New group wants to revive ‘the people’ as the focus of American democracy
"We the people." Most Americans recognize the phrase as the opening of the Constitution. But for a nascent group of democracy reformers, the phrase means even more.
The group — named simply The People — gathered for its inaugural national assembly over the weekend, its mission nothing less ambitious than realigning the machinery of democracy so that governments operate much more regularly as true representatives of "we the people."
The People was founded by three individuals who have become well known as advocates for systemic change, in different ways and from different ideologies. Katie Fahey, a 29-year-old Michigander, gained renown last year for organizing the grassroots movement that led to the Michigan referendum ending the politicized gerrymandering of the state. Liberal actor and entrepreneur Andrew Shue promotes activism among young people and gives their civic action campaigns a platform through DoSomething.org. Pollster and consultant Frank Luntz helped engineer a resurgence of conservatism in the 1990s with breakthrough thinking about Republican message discipline.
Together they selected two people from each state who spent parts of three days drafting "The Declaration of The People" — a foundational document describing how the reform group hopes to fix the broken democracy.
They convened Friday evening at the museum of the National Archives, hoping to gain inspiration by viewing the Declaration of Independence, Constitution and Bill of Rights. They were then exhorted to get to work with optimistic speeches by Fahey and Shue and a more sobering presentation from Luntz. A video of focus groups he's conducted in the past year — some of his subjects were in the audience — displayed a high degree of divisiveness and unwillingness to hear opposing political opinion.
At one point in the film, the pollster asked how many participants had lost friendships because of disagreement about the 2016 election result. Nearly everyone raised a hand, and the crowd watching murmured agreement. Luntz used this to underscore the importance of listening to one another, instead of shutting people out based on background or creed.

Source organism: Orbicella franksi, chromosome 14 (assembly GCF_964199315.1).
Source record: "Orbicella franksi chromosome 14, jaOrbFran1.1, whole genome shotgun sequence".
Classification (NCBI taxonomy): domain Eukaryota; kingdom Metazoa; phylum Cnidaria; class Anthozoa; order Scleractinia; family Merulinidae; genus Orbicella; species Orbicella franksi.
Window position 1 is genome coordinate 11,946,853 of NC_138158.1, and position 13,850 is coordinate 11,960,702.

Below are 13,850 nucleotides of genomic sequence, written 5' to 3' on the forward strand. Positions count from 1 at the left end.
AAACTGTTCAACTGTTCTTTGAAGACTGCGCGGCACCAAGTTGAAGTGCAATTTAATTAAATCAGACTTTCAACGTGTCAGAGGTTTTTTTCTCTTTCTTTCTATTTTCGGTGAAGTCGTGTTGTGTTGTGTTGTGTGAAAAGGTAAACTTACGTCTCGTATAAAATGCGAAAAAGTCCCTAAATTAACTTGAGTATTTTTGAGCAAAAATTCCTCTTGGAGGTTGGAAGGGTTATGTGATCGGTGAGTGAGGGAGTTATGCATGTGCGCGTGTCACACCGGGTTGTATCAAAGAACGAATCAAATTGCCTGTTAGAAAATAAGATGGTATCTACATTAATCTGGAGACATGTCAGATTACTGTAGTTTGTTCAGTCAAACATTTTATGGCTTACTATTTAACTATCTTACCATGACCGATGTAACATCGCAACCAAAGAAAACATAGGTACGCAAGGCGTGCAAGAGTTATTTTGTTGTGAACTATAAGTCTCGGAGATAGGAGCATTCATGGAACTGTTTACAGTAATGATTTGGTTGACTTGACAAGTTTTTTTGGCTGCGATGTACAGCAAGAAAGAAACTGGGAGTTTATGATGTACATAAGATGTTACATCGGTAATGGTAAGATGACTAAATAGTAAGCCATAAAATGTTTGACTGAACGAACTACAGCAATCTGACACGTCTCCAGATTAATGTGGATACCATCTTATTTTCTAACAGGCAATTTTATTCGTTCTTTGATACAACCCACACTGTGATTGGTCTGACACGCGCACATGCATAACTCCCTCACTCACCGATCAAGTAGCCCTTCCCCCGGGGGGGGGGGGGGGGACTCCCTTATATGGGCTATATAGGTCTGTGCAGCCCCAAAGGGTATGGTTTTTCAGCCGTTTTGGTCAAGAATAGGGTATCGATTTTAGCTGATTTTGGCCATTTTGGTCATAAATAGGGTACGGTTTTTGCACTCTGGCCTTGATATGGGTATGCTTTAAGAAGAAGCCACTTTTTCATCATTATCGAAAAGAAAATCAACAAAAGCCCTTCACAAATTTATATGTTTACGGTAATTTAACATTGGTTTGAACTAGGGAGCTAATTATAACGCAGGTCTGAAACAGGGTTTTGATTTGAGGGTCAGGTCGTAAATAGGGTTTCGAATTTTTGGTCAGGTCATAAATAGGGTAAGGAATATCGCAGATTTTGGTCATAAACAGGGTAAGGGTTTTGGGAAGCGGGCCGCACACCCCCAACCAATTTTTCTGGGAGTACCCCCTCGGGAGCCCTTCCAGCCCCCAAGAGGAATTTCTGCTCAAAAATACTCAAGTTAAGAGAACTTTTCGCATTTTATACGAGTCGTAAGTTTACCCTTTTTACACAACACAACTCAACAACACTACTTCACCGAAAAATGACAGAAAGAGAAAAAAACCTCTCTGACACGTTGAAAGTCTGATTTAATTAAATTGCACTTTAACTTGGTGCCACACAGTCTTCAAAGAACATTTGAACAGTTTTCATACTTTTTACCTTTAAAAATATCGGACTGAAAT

How well that advice was heeded will become clearer later in the week, when the convention organizers reveal the details of the organizing document adopted Sunday.
A top issue on the democracy reform agenda — protecting elections against both disinformation and cyber hacking — is getting some unusual attention this week in the Democratic presidential campaign.
Amy Klobuchar, arguably at the top of the second tier of candidates given her rising support in Iowa, went to Atlanta on Monday to highlight her efforts in the Senate to enhance election security and to unveil some additional proposals.
The choice of location made sense for two reasons. She and nine other Democrats will meet in the city Wednesday night for their latest in a series of debates where the governing system's problems have so far received short shrift. And Georgia has emerged as the most prominent state where bolstering voting rights and election integrity have become a top priority of the Democratic establishment.
The latest effort to ease restrictions on voting through litigation is a challenge to Mississippi's requirement that naturalized citizens show proof of their citizenship when they register.
The lawsuit, filed Monday by the Mississippi Immigrants Rights Alliance, says the law is unconstitutional because it violates of the 14th Amendment's equal protection clause by treating one category of citizens differently from another. People born in the United States need only check a box on the state's registration form attesting they are citizens.
The Lawyers' Committee for Civil Rights Under Law, which helped bring the suit, says Mississippi is the only state with a unique mandate for would-be voters who were not born American citizens.